Aims: This study was conducted to investigate the knowledge, attitude and practices (KAP) regarding family planning services among married women of Quetta Pakistan.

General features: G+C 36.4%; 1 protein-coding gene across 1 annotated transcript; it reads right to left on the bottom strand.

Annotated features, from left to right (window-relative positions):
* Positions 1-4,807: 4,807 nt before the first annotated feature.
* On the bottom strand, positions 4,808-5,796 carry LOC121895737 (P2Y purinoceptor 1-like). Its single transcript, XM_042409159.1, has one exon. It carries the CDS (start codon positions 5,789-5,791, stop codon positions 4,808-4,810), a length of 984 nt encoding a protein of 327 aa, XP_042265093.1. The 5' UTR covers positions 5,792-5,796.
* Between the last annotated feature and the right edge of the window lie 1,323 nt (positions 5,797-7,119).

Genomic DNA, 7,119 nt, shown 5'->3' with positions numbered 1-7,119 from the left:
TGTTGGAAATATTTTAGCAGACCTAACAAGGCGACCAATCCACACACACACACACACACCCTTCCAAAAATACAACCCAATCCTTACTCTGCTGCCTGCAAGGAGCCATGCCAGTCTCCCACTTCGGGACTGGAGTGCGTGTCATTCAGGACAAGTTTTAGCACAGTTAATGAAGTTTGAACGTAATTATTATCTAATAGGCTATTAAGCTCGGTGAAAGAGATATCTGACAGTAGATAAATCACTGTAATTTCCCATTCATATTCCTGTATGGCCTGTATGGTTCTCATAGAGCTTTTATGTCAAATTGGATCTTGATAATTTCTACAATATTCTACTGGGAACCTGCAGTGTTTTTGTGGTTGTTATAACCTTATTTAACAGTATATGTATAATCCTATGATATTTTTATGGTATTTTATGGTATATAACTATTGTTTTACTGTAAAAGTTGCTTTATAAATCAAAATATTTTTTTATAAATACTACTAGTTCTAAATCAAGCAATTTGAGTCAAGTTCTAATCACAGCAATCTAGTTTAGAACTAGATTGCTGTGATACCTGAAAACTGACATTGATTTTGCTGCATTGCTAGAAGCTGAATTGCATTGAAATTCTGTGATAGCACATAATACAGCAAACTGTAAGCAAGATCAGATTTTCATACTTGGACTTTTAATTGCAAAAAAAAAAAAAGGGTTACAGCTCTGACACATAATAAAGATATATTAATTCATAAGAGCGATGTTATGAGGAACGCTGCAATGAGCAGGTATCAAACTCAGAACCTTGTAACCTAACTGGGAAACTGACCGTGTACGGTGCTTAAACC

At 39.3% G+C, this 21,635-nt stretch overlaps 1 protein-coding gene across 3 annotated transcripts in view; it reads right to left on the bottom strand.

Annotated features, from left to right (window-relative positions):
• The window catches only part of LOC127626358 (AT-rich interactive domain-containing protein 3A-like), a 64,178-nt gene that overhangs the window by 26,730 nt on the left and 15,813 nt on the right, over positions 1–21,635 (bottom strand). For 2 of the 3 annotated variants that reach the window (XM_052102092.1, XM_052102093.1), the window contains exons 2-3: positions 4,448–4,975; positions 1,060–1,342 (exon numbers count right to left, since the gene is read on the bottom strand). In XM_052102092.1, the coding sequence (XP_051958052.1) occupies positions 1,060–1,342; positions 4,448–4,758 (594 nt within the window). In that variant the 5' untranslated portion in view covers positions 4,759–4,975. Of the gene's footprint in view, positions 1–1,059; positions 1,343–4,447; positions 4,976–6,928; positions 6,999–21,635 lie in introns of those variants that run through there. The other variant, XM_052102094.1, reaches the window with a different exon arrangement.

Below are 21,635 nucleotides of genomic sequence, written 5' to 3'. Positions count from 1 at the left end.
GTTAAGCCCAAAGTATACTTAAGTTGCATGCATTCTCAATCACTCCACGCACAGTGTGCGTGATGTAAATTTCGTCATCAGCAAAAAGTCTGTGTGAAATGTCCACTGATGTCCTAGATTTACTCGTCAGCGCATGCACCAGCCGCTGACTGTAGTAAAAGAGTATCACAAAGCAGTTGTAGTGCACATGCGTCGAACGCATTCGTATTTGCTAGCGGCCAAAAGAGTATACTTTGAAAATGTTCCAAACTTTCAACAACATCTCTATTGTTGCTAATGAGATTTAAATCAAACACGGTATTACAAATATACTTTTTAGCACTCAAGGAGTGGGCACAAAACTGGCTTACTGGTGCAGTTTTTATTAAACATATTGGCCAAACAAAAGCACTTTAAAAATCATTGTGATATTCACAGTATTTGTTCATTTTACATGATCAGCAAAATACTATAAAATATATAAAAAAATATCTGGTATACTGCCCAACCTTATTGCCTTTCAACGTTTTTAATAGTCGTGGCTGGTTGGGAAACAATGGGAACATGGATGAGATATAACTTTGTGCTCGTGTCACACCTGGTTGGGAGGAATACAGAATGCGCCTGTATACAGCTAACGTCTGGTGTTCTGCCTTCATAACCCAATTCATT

Methodology: A cross sectional study was conducted in obstetrics & gynecology department from public sector hospitals of Quetta. Data was collected from February-September 2016 from 503 Females who were sexually active, willing to participate and able to understand Urdu and local languages. Knowledge, attitude and practices on family planning were assessed with the help of predesigned questionnaire. Statistical analysis was done by using SPSS version 20.Result showed that out of 503 women, less than fifty percent (41.2%) were uneducated, house wife (79.1%), Pashtun 40.6%, 89.7% were belongs to urban area and 43.7% were have married life span of 6-10 years. 500 (99.4%) had knowledge about family planning and their methods and it was mainly obtained from TV/Radio (28.8%) followed by health care personal (22.7%). For hundred and ninety two (98.8%) believed that use of family planning methods is beneficial, while (62.0%) health care providers encourage them on the use of family planning services. For hundred and thirty (85.5%) women were practicing family planning methods out of which they were using condom (39.4%) followed by Oral Contraceptive (20.3%). The relationship between Knowledge and Attitude was investigated using Pearson product-moment correlation coefficient. There was a small, positive correlation between Knowledge-Attitude [r=0.83, p=0.064], Knowledge-Practice [r=0.119, p=0.008] and Attitude-Practice [r=0.119, p=0.001] was observed. Study concluded that overall knowledge attitude and practice was good among women towards contraception. Husband being the dominant member plays the pivotal role in approving the family size and contraceptive practices. Contraceptive knowledge and practice was influenced by media exposure and partner opposition. Women education and counseling of couples can play an important role to adopt family planning methods. There is a need to improve the educational status of the females to improve their understanding and uptake of modern contraceptives.